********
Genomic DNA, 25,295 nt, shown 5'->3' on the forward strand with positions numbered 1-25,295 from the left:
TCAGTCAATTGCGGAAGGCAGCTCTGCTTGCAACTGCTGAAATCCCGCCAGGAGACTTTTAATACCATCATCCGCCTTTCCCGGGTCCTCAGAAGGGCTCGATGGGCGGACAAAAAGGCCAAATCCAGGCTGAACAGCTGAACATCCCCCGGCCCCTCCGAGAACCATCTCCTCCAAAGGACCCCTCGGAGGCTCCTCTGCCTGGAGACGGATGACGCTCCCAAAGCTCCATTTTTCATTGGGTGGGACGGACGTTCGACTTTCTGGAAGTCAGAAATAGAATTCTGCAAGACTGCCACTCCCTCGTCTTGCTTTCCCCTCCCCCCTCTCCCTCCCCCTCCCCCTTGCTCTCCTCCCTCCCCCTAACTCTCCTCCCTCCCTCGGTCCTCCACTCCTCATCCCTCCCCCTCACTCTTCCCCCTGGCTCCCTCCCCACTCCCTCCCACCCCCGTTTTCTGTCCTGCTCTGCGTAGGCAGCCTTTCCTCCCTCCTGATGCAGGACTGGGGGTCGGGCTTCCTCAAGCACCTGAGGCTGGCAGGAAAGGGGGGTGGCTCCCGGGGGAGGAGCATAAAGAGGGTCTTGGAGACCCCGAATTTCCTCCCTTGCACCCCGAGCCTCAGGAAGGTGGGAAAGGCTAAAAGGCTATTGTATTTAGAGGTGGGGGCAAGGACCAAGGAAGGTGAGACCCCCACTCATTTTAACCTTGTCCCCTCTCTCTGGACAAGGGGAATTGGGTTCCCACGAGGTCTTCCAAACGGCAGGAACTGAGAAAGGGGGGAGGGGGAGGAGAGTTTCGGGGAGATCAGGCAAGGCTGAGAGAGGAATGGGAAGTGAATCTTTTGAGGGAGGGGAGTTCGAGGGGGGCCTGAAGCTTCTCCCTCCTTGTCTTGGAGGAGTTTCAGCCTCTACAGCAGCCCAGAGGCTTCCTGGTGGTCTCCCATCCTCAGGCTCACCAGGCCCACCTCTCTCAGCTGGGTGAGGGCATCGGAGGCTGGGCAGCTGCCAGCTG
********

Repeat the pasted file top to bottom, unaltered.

Genomic DNA, 25,295 nt, shown 5'->3' on the forward strand with positions numbered 1-25,295 from the left:
TCAGTCAATTGCGGAAGGCAGCTCTGCTTGCAACTGCTGAAATCCCGCCAGGAGACTTTTAATACCATCATCCGCCTTTCCCGGGTCCTCAGAAGGGCTCGATGGGCGGACAAAAAGGCCAAATCCAGGCTGAACAGCTGAACATCCCCCGGCCCCTCCGAGAACCATCTCCTCCAAAGGACCCCTCGGAGGCTCCTCTGCCTGGAGACGGATGACGCTCCCAAAGCTCCATTTTTCATTGGGTGGGACGGACGTTCGACTTTCTGGAAGTCAGAAATAGAATTCTGCAAGACTGCCACTCCCTCGTCTTGCTTTCCCCTCCCCCCTCTCCCTCCCCCTCCCCCTTGCTCTCCTCCCTCCCCCTAACTCTCCTCCCTCCCTCGGTCCTCCACTCCTCATCCCTCCCCCTCACTCTTCCCCCTGGCTCCCTCCCCACTCCCTCCCACCCCCGTTTTCTGTCCTGCTCTGCGTAGGCAGCCTTTCCTCCCTCCTGATGCAGGACTGGGGGTCGGGCTTCCTCAAGCACCTGAGGCTGGCAGGAAAGGGGGGTGGCTCCCGGGGGAGGAGCATAAAGAGGGTCTTGGAGACCCCGAATTTCCTCCCTTGCACCCCGAGCCTCAGGAAGGTGGGAAAGGCTAAAAGGCTATTGTATTTAGAGGTGGGGGCAAGGACCAAGGAAGGTGAGACCCCCACTCATTTTAACCTTGTCCCCTCTCTCTGGACAAGGGGAATTGGGTTCCCACGAGGTCTTCCAAACGGCAGGAACTGAGAAAGGGGGGAGGGGGAGGAGAGTTTCGGGGAGATCAGGCAAGGCTGAGAGAGGAATGGGAAGTGAATCTTTTGAGGGAGGGGAGTTCGAGGGGGGCCTGAAGCTTCTCCCTCCTTGTCTTGGAGGAGTTTCAGCCTCTACAGCAGCCCAGAGGCTTCCTGGTGGTCTCCCATCCTCAGGCTCACCAGGCCCACCTCTCTCAGCTGGGTGAGGGCATCGGAGGCTGGGCAGCTGCCAGCTG